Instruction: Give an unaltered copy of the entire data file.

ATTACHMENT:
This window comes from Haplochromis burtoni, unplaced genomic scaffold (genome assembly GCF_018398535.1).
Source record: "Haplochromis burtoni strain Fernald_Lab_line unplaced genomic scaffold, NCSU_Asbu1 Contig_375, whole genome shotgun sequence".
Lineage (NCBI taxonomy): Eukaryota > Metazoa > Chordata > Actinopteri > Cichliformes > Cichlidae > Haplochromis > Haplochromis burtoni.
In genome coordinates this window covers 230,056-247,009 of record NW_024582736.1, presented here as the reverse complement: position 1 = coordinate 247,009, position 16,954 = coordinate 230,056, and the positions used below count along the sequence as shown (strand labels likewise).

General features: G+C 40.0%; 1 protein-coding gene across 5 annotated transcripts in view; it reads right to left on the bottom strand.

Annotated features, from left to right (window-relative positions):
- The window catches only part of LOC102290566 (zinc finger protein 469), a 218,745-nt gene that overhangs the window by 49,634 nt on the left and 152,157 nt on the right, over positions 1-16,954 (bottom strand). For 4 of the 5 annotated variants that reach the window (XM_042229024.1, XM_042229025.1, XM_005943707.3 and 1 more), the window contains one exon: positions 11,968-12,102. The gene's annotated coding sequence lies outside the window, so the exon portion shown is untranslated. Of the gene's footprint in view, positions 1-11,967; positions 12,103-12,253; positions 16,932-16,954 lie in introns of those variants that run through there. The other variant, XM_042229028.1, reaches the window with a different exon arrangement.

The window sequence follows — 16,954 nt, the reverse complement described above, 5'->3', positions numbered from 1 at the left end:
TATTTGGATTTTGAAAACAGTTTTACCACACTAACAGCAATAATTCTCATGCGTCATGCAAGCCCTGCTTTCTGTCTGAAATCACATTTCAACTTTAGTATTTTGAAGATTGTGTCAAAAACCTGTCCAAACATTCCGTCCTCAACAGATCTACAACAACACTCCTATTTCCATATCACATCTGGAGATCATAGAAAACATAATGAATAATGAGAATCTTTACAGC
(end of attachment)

This window comes from Haplochromis burtoni, unplaced genomic scaffold (genome assembly GCF_018398535.1).
Source record: "Haplochromis burtoni strain Fernald_Lab_line unplaced genomic scaffold, NCSU_Asbu1 Contig_375, whole genome shotgun sequence".
Lineage (NCBI taxonomy): Eukaryota > Metazoa > Chordata > Actinopteri > Cichliformes > Cichlidae > Haplochromis > Haplochromis burtoni.
In genome coordinates this window covers 230,056-247,009 of record NW_024582736.1, presented here as the reverse complement: position 1 = coordinate 247,009, position 16,954 = coordinate 230,056, and the positions used below count along the sequence as shown (strand labels likewise).

General features: G+C 40.0%; 1 protein-coding gene across 5 annotated transcripts in view; it reads right to left on the bottom strand.

Annotated features, from left to right (window-relative positions):
- The window catches only part of LOC102290566 (zinc finger protein 469), a 218,745-nt gene that overhangs the window by 49,634 nt on the left and 152,157 nt on the right, over positions 1-16,954 (bottom strand). For 4 of the 5 annotated variants that reach the window (XM_042229024.1, XM_042229025.1, XM_005943707.3 and 1 more), the window contains one exon: positions 11,968-12,102. The gene's annotated coding sequence lies outside the window, so the exon portion shown is untranslated. Of the gene's footprint in view, positions 1-11,967; positions 12,103-12,253; positions 16,932-16,954 lie in introns of those variants that run through there. The other variant, XM_042229028.1, reaches the window with a different exon arrangement.

The window sequence follows — 16,954 nt, the reverse complement described above, 5'->3', positions numbered from 1 at the left end:
TATTTGGATTTTGAAAACAGTTTTACCACACTAACAGCAATAATTCTCATGCGTCATGCAAGCCCTGCTTTCTGTCTGAAATCACATTTCAACTTTAGTATTTTGAAGATTGTGTCAAAAACCTGTCCAAACATTCCGTCCTCAACAGATCTACAACAACACTCCTATTTCCATATCACATCTGGAGATCATAGAAAACATAATGAATAATGAGAATCTTTACAGC